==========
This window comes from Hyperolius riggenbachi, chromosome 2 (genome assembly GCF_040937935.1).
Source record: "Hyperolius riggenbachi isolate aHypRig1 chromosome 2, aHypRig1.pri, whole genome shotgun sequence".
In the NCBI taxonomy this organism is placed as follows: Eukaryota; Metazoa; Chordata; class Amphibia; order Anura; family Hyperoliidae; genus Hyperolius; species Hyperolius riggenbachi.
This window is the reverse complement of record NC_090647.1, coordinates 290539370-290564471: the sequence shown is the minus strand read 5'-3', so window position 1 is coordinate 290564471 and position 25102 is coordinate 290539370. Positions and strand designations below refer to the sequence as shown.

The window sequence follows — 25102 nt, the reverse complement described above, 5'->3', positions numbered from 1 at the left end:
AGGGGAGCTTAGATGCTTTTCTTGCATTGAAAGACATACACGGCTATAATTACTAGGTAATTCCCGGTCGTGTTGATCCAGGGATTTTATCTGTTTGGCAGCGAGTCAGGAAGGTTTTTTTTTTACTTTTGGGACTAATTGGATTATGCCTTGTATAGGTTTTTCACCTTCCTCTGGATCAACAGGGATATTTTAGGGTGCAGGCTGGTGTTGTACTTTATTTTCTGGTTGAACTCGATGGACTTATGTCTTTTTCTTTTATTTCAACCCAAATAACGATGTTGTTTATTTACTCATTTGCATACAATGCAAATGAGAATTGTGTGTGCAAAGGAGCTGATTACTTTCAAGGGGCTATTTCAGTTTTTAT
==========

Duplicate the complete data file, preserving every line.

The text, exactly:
This window comes from Hyperolius riggenbachi, chromosome 2 (genome assembly GCF_040937935.1).
Source record: "Hyperolius riggenbachi isolate aHypRig1 chromosome 2, aHypRig1.pri, whole genome shotgun sequence".
In the NCBI taxonomy this organism is placed as follows: Eukaryota; Metazoa; Chordata; class Amphibia; order Anura; family Hyperoliidae; genus Hyperolius; species Hyperolius riggenbachi.
This window is the reverse complement of record NC_090647.1, coordinates 290539370-290564471: the sequence shown is the minus strand read 5'-3', so window position 1 is coordinate 290564471 and position 25102 is coordinate 290539370. Positions and strand designations below refer to the sequence as shown.

The window sequence follows — 25102 nt, the reverse complement described above, 5'->3', positions numbered from 1 at the left end:
AGGGGAGCTTAGATGCTTTTCTTGCATTGAAAGACATACACGGCTATAATTACTAGGTAATTCCCGGTCGTGTTGATCCAGGGATTTTATCTGTTTGGCAGCGAGTCAGGAAGGTTTTTTTTTTACTTTTGGGACTAATTGGATTATGCCTTGTATAGGTTTTTCACCTTCCTCTGGATCAACAGGGATATTTTAGGGTGCAGGCTGGTGTTGTACTTTATTTTCTGGTTGAACTCGATGGACTTATGTCTTTTTCTTTTATTTCAACCCAAATAACGATGTTGTTTATTTACTCATTTGCATACAATGCAAATGAGAATTGTGTGTGCAAAGGAGCTGATTACTTTCAAGGGGCTATTTCAGTTTTTAT